Back in the thick of the art action…

Like any self-respecting artist, Mulaika prefers her works of art to be enjoyed physically

by AZALEA AZUAR / Pic Sources: mulaika.com

YUP. The Sijil Pelajaran Malaysia (SPM) examination is nally over. After two years of intensively studying and sacrificing all the fun times, new school leavers are finally done with all that.

It is now time to go out and celebrate with friends, travel with the family, join volunteer programmes (maybe) and yes, get registered in driving school to ensure further “freedom” that is looming in the horizon.

Sure, everyone has his their share of bittersweet graduation memories, but for The Class of 2020, it is extra special after anxiously waiting for over a year due to the Covid-19 pandemic.

On Feb 22, a total of 401,105 students all over Malaysia sat for the exam which lasted until March 25.

Mulaika Nordin (picture) is one of them. She said the wait and delay to sit for the papers were just too long and almost killed her motivation.

“I think, like me and a lot of my friends, the mood and motivation kind of died after all the time spent preparing for the exams. It was already extended…and then it was extended again, and again…which is understandable, especially with Covid-19,” she said.

The delays were taxing on a student’s mental health because they worked hard for a journey that never seemed to even start. The only bright side is that they had more time to study.

In Mulaika’s case, thank God she was not just any average SPM student. For the uninitiated, at 15, she became the youngest artist to have a solo exhibition at the National Visual Arts Gallery, Kuala Lumpur (KL).

Her solo exhibition, entitled “A Thousand Days of Change” featured more than 56 of her paintings that gave a glance of Mulaika’s teenage mind.

Fresh from her SPM adventure, Mulaika joined a group exhibition called “MoMo’s Art Fair”, along with other female artists in conjunction with International Women’s Day 2021, organised by MoMo’s KL in collaboration with The Art Seni.

The exhibition showcased up to 20 artists in two groups, with each group consisting of 10 artists. The exhibition began in early March and ended on April 1.

As a tribute to her late grandfather, Mulaika painted ‘Sakura’ (2016)

 

A Step into Installation

The MoMo’s Art Fair took place while Mulaika was sitting for her SPM. She used her 13-day gap period in between papers to set up her installation series named “In My Mind, In Yours”.

It drew inspiration from what she went through during the SPM exam, which overwhelmed her. It took her five hours to set up the installation.

“I was trying to express my thoughts and how they look like, and I think the solution does that really well.

“The red lines represent so many thoughts in my head, like it’s all over the place — like little figurines hanging in the bathroom. And it’s just like, being overwhelmed,” Mulaika said.

There were a lot of things that she wanted to do, and the installation piece might explain to the viewers roughly what Mulaika was going through, in her head at least.

“That’s my first installation. Right now, I feel like I’ve only been painting for five years, but I just want to explore new things. Art makes people feel something,” she said.

Well-rounded Artist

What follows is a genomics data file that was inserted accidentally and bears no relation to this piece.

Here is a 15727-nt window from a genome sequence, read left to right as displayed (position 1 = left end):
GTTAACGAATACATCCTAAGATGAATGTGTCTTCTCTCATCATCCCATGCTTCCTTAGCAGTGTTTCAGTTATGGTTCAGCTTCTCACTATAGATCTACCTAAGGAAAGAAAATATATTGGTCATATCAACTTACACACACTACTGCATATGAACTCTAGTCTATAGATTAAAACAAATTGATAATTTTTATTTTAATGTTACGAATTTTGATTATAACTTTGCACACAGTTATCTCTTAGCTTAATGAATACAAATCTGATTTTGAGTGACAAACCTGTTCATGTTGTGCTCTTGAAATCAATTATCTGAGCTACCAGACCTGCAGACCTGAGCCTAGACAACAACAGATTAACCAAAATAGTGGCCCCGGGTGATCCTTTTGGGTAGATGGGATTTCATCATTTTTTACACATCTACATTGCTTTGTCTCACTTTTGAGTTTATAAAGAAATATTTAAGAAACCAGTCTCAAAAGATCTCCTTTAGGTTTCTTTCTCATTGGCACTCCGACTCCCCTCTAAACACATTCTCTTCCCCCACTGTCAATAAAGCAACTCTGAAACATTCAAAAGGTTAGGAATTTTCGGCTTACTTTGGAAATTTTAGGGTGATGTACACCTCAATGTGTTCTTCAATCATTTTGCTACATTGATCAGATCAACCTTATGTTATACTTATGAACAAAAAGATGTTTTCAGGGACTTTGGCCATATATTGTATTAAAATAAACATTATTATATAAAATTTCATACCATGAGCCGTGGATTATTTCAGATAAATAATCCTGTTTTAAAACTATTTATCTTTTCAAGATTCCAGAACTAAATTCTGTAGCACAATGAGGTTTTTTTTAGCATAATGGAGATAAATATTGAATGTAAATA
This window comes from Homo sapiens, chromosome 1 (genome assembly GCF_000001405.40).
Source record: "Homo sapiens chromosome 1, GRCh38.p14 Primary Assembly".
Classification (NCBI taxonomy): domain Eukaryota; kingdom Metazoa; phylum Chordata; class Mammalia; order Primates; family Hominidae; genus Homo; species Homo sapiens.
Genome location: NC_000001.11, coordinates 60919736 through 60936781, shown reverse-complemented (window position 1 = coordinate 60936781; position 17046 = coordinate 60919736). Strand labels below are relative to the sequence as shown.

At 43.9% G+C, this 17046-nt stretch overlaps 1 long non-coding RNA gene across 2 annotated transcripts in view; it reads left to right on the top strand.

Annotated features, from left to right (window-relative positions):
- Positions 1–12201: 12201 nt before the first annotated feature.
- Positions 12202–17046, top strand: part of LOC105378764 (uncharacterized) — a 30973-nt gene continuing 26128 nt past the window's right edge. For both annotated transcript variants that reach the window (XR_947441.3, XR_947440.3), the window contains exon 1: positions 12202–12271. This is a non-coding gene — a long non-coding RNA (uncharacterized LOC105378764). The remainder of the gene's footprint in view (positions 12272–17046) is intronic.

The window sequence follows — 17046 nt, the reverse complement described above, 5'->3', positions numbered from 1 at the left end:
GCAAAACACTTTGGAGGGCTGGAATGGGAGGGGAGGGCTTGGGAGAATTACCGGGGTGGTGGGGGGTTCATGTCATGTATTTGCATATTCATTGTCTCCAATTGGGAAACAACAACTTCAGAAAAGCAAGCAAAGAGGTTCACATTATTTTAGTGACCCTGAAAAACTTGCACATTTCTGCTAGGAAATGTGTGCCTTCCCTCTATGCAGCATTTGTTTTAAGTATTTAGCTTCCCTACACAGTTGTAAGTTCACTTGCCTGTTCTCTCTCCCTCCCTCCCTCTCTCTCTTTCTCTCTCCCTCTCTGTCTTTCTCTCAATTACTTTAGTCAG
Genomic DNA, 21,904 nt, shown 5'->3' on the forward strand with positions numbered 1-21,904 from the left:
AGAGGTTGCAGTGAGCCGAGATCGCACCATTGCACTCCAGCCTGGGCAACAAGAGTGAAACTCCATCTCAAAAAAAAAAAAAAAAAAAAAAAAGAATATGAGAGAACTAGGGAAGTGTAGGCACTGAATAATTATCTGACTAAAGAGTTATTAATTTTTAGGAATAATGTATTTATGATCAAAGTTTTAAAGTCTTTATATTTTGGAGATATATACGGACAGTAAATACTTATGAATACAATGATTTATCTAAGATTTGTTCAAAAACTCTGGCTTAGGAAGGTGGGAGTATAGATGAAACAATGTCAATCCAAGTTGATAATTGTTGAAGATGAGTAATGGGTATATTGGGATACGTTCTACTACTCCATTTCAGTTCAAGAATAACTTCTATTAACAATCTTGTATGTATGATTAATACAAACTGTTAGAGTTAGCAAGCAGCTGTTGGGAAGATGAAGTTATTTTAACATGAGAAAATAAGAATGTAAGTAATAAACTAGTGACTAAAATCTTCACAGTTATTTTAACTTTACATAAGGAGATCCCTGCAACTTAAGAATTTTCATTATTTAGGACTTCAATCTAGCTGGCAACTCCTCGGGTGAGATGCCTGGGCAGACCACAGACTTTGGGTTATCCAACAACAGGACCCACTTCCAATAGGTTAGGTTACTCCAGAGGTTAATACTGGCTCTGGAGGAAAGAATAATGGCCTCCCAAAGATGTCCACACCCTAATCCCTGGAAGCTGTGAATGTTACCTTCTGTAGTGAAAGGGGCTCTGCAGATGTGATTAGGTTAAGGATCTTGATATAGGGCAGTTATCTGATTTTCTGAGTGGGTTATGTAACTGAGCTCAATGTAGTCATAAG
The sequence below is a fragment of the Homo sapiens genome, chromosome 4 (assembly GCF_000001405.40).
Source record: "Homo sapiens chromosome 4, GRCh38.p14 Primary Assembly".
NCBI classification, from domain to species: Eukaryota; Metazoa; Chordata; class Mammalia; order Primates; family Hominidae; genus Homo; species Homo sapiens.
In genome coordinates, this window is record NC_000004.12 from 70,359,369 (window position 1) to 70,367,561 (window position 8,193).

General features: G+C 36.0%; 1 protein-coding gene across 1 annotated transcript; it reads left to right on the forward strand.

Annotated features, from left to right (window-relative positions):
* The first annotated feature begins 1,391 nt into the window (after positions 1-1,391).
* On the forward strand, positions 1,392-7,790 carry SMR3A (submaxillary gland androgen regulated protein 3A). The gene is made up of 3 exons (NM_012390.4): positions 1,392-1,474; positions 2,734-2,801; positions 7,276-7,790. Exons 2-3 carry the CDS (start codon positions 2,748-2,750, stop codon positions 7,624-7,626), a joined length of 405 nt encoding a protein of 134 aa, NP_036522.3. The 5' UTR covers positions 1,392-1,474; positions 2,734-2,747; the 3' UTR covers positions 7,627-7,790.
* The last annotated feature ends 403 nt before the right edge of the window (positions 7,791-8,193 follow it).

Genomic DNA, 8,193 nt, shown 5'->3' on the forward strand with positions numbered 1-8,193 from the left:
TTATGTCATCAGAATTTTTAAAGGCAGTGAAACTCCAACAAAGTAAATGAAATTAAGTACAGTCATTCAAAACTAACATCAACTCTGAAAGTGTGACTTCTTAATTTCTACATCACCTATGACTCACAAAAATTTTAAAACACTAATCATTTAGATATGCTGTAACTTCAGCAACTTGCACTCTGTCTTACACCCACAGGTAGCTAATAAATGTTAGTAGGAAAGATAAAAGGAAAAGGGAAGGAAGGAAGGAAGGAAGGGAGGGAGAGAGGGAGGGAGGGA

Apart from school lessons (where she learned how to draw fish), Mulaika has no actual formal lesson in art. Despite that, her expertise is in abstracts.

“I did ‘Muka Kawan Menipu’. It’s a very small 50x50cm canvas with industrial paint, which has cracks and just a piece of red paper in the middle.

“I really like ‘Bilik Kaunseling’, though. It’s one with basically me and my friends in the school counselling room with my head exploding.

“I also love ‘Sakura’. It is like a tribute to my late grandfather. When he passed away, I made it like all of a sudden. That’s how I kind of started painting and I love my installation,” spoke the KL artist.

Mulaika said expressing one’s thoughts and feelings through painting differs from making installation works.

Mulaika also took up piano lessons when she was younger, and music is yet another outlet for her to express herself.

“Now, I’m getting into music and it’s helping me express myself in other ways. It depends, mostly on my mood. I really want to get into music and make an experimental album by the end of this year,” she said.

As a painter, Mulaika is inspired by surrealism. However, she has not managed to create anything in that style yet.

“I want to do charcoal stuff, as well as Islamic calligraphy, so I’m going to start that soon,” she said.

With the Covid-19 vaccine rollout, travel bubbles and possible digital Covid-19 passports, the tourism sector would hopefully be revived. Slowly and surely.

For now, Mulaika can only ponder on her dream after the pandemic.

“I’m planning to have an exhibition in each continent before I turn 25,” she said.

Nothing Like Physical Exhibition

Last year, many art exhibitions had to be held virtually due to lockdown restrictions.

Like many other artists, Mulaika did an online art tour with The Art Seni which was like an explanation about the evolution of her paintings.

“It wasn’t really an exhibition, but it was kind of just like talking — like a discussion. And it was really good, because there were many questions that really made me think,” she said.

However, like any self-respecting artist, Mulaika prefers her works to be enjoyed physically.

“You can’t really experience art fully through a screen, so I think it’s really important and healthy to have these face-to-face meetings and exhibitions,” she said.